Your local health safety departments — both city and state — have specific regulations that affect restaurant operations as well. So it’s important to check the state public health department and become familiar with local policies and restrictions.

Other standards and regulations that affect restaurants

Aside from the food safety regulations monitored by the government, there are a few other things that affect the operations of a new restaurant.

PCI compliance

Major data breaches at big companies like Wendy’s and PF Chang’s raise a growing concern about credit card and data security in the restaurant industry. That’s why being PCI compliant is essential to ensure better data security. The majority of states have specific laws surrounding data security, so you should do some research on that as well. Restaurant owners should follow tips on securing customer data to prevent fraudulent behaviors.

The Affordable Care Act

The Affordable Care Act enforces an employer mandate that requires employers with more than 50 full-time workers to offer health benefits. This can increase your overhead costs, so be sure build it into your operating budget. Employers who fail to comply risk significant penalties.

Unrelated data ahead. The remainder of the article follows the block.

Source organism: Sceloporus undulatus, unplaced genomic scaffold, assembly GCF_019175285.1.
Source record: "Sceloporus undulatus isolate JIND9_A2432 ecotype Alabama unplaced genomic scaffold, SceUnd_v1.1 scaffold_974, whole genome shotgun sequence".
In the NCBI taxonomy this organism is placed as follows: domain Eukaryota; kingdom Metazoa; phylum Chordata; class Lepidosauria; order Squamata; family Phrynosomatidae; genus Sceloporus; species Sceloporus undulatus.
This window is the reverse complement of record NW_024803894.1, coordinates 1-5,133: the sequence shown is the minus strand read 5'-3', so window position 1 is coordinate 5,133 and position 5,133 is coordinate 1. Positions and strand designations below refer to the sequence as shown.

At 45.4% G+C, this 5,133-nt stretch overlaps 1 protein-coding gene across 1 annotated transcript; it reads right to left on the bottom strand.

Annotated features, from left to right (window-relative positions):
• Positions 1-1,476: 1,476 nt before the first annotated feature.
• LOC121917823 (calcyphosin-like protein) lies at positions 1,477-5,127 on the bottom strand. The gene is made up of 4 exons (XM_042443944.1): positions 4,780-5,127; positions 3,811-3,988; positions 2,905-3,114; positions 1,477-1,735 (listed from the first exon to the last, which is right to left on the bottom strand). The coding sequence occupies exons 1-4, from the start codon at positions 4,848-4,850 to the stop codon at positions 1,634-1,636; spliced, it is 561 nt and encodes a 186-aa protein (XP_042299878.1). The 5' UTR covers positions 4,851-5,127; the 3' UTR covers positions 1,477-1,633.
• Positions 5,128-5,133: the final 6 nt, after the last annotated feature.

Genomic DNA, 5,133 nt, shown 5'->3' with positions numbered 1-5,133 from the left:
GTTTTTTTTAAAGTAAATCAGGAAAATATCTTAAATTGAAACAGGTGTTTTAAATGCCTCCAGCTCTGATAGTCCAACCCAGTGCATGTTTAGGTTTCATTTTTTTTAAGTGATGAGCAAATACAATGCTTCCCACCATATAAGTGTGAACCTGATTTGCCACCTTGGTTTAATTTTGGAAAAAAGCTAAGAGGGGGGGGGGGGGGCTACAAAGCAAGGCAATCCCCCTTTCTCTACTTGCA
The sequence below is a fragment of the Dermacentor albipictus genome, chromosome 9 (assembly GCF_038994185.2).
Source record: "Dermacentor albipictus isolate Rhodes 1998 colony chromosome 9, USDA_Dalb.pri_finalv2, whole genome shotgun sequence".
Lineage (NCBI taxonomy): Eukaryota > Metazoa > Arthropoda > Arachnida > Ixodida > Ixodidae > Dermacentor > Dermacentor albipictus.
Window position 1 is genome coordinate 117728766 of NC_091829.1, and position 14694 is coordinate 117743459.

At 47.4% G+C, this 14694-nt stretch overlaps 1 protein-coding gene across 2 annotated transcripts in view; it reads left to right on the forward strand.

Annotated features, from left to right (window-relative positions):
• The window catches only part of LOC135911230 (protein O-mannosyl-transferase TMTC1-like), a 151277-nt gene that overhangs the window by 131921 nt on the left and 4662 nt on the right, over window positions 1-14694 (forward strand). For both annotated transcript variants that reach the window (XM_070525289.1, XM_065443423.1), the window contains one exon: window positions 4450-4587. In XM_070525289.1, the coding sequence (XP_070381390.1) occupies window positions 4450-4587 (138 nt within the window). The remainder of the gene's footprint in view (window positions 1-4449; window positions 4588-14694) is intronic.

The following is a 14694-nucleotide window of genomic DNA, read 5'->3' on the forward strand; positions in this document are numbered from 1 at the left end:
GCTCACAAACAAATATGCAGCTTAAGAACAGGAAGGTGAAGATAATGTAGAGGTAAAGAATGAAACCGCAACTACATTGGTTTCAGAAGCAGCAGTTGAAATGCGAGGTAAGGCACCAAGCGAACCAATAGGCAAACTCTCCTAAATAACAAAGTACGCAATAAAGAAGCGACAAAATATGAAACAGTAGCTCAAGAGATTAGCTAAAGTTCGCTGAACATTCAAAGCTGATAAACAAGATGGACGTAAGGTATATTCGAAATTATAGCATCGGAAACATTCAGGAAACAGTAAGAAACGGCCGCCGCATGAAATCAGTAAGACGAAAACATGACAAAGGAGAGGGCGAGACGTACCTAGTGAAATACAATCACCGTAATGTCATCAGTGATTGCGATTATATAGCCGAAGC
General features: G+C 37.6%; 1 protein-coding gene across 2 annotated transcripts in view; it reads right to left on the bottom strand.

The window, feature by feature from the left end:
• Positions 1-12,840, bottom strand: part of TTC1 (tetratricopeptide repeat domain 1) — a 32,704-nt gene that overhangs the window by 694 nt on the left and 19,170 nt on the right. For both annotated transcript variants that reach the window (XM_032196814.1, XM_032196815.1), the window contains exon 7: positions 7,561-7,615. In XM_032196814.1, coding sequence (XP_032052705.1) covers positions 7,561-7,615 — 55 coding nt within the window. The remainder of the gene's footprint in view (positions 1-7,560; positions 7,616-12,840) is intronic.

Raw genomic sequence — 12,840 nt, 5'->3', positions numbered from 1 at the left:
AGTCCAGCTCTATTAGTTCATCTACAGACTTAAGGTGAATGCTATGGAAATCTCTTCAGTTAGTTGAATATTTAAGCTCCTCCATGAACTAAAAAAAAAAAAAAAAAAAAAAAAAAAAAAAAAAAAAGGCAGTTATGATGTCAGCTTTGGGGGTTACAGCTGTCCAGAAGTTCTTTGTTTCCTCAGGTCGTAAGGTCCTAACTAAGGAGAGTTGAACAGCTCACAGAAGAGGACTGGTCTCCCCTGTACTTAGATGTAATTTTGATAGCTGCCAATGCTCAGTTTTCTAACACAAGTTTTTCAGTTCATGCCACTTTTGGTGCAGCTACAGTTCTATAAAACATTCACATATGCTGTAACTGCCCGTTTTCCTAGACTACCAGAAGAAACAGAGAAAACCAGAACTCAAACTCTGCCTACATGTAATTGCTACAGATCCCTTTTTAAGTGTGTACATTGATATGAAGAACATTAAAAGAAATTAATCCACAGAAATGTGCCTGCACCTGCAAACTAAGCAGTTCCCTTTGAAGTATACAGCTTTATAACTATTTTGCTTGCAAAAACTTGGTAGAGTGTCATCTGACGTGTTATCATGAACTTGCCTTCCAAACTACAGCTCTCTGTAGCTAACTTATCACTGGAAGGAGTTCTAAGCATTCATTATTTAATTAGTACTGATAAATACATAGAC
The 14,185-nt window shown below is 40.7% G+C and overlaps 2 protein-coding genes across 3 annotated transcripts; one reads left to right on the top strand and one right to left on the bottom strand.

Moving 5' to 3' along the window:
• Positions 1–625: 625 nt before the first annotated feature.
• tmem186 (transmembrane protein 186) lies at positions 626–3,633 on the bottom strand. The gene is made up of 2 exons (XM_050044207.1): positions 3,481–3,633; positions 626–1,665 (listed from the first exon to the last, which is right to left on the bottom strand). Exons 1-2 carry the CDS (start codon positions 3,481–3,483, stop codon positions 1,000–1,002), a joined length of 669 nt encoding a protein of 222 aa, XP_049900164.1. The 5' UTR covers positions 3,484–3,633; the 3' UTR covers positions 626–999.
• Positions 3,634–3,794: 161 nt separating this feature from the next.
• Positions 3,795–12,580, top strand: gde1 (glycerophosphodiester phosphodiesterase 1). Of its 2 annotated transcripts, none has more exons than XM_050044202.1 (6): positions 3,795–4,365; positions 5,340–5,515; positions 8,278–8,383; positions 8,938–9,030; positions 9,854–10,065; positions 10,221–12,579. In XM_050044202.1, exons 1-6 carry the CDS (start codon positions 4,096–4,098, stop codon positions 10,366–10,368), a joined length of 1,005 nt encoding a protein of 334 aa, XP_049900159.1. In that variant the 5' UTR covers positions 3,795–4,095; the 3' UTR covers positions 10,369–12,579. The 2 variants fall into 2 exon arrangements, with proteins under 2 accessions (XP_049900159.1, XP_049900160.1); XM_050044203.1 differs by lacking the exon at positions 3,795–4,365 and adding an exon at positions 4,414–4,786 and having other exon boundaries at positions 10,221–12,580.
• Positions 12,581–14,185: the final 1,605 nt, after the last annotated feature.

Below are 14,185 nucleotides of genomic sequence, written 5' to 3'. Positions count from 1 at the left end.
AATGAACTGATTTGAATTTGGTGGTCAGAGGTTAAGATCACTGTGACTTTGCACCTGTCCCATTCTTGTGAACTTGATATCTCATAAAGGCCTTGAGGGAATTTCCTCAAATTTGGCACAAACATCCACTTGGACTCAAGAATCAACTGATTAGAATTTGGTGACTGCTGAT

Overtime

Under federal law, nonexempt (hourly) employees are entitled to overtime at the rate of 1.5 times their regular rate of pay for all time worked over 40 hours in a workweek. An employee may be exempt from overtime eligibility if, among other criteria, they earn a minimum amount of salary.

The U.S. Department of Labor has announced a Final Rule that would raise the minimum salary level necessary to qualify for the federal overtime exemption by a substantial margin — from $23,660 to $47,476. Implementation of this Rule, however, was temporarily blocked by a federal court and its fate is uncertain as it’s pending review on appeal. This gives restaurant employers several options when it comes to compensation and hiring: Keep salaries below the threshold and potentially incur overtime costs, raise employee salaries above the threshold, or limit workers’ hours, potentially by hiring more staff.

Bear in mind that salary level alone is not sufficient to qualify an employee as “exempt” from overtime pay (e.g., the job functions generally must be exempt in nature), so be sure to check with your counsel to determine whether exempt classification is warranted.

Minimum wage

The federal minimum wage is $7.25, but states — and even counties or cities, in some cases — often set their own minimum wage at a higher rate. Additionally, many states are planning to increase their minimum wage in the next few years. Make sure to familiarize yourself with any minimum wage plans in your state or city so you can determine how best to manage future increases through hiring and production.

Permits and Licenses for Your Restaurant

Once you understand the regulations and policies that your restaurant must abide by, it’s time to take the plunge to register your business and obtain a business license.